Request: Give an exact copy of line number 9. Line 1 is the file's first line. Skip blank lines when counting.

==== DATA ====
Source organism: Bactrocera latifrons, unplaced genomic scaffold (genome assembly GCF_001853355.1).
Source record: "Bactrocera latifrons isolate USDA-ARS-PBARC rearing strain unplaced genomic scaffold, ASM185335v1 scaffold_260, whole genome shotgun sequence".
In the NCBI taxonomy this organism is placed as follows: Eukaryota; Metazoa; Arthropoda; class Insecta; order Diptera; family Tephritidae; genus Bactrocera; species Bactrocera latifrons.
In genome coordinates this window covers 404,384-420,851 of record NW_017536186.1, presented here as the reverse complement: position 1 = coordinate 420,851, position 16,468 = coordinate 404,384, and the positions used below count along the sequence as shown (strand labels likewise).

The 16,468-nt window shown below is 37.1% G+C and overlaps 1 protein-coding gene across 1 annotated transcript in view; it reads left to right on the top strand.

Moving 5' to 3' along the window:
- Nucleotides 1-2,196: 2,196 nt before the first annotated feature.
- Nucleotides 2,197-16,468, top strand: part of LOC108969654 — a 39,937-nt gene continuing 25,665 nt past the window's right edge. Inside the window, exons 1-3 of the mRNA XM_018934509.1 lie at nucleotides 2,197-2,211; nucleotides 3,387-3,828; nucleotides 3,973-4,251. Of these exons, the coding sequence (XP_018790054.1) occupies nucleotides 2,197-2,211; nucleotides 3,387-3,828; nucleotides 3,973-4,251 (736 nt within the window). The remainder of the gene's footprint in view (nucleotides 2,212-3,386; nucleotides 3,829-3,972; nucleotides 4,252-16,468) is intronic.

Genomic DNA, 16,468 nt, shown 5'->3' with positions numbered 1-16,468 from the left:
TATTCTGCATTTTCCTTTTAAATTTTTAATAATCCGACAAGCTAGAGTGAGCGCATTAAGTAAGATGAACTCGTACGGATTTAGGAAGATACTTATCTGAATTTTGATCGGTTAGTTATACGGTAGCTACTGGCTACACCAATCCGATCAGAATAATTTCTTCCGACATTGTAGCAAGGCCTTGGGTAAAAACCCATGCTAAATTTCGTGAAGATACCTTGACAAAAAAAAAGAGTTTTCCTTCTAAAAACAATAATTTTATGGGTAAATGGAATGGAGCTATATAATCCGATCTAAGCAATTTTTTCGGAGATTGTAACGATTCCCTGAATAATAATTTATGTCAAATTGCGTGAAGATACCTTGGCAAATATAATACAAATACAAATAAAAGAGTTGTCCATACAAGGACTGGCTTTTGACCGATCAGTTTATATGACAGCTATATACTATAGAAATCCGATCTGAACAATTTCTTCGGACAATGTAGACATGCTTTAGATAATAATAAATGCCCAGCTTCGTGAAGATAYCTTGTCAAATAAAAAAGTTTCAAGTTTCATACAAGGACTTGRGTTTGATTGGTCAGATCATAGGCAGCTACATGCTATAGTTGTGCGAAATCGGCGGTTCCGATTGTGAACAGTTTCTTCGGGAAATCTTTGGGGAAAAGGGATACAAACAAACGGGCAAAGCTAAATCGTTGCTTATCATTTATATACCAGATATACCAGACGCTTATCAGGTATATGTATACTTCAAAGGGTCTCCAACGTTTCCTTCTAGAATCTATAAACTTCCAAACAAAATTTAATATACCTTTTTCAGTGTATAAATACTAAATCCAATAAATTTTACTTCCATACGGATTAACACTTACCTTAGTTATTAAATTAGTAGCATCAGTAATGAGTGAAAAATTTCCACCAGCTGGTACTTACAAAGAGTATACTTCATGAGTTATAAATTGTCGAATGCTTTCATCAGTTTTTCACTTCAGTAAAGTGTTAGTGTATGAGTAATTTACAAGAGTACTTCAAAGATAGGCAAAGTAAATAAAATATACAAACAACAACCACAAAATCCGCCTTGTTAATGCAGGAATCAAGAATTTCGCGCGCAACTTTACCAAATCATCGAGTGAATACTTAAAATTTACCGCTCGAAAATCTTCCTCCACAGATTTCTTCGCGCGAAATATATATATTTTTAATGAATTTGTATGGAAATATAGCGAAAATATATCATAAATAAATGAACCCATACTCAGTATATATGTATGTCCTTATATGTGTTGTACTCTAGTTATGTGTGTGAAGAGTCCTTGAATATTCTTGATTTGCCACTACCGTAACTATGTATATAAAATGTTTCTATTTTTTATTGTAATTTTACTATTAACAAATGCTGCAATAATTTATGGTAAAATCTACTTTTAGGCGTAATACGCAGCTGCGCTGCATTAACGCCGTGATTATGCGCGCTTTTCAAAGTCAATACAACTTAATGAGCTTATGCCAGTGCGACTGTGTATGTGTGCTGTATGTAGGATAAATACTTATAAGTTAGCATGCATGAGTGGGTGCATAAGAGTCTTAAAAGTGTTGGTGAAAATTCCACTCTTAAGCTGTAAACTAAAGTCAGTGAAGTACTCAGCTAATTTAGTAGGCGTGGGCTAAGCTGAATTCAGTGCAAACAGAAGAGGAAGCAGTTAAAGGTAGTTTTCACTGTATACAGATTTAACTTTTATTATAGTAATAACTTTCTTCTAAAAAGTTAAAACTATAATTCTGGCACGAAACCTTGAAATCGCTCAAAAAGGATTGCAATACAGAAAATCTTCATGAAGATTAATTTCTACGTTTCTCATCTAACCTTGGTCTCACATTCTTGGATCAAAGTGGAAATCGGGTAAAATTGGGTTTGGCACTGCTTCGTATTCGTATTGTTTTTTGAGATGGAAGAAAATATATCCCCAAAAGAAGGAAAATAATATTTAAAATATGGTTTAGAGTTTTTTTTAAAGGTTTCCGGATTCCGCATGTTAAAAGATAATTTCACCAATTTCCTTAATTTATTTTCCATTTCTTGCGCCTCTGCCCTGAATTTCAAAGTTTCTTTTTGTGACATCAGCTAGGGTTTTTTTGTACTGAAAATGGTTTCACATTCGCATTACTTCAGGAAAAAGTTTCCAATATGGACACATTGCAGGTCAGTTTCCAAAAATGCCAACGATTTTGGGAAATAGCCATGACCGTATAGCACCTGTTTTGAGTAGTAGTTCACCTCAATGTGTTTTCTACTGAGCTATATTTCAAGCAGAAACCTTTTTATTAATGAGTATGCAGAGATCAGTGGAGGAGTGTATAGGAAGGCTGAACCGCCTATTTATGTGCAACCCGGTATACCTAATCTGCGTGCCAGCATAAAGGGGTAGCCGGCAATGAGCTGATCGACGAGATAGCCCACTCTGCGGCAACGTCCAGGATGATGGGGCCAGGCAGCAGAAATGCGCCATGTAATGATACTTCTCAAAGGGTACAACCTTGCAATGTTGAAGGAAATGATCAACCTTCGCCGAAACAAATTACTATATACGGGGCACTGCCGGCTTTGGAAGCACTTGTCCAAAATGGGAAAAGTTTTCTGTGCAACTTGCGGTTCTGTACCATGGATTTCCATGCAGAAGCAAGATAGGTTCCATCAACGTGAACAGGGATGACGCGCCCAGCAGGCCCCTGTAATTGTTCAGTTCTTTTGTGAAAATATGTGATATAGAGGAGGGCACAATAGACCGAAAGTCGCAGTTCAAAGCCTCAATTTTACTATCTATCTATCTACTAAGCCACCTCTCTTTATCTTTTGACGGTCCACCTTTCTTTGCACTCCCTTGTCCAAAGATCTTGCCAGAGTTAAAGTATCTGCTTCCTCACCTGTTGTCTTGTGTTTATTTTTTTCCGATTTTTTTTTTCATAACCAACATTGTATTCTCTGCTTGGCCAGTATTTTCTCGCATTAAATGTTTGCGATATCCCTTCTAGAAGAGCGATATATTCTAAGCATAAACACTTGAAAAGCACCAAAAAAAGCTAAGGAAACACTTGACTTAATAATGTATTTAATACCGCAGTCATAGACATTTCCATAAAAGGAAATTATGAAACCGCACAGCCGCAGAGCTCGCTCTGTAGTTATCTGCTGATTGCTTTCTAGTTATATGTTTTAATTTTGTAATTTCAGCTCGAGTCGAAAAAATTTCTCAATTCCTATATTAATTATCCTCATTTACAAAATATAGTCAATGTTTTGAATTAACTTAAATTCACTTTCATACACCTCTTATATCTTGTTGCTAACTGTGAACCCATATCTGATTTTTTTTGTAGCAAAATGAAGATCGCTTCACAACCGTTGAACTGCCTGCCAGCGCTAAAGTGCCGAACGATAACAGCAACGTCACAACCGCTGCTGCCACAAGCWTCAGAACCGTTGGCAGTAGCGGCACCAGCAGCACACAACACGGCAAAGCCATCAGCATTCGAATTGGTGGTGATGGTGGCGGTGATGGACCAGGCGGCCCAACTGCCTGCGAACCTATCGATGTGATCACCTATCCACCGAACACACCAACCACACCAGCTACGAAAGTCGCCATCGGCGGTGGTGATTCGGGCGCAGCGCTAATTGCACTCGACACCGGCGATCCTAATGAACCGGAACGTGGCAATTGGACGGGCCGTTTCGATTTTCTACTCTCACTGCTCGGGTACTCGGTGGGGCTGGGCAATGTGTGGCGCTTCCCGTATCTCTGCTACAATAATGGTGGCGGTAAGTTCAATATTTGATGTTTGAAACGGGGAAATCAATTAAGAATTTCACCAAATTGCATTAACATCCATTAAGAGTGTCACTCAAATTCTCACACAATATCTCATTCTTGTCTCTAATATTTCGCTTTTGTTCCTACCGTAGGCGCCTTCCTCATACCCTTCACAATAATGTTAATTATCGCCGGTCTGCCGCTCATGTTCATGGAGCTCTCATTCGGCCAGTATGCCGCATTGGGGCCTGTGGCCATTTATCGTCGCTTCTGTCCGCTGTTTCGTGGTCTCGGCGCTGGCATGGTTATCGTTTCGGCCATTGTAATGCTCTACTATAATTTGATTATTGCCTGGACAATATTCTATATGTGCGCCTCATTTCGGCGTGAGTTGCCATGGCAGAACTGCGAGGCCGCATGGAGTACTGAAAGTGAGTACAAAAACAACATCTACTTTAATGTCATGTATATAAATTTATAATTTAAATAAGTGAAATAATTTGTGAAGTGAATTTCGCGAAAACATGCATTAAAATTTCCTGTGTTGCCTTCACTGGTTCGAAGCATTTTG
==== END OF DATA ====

Genomic DNA, 16,468 nt, shown 5'->3' with positions numbered 1-16,468 from the left: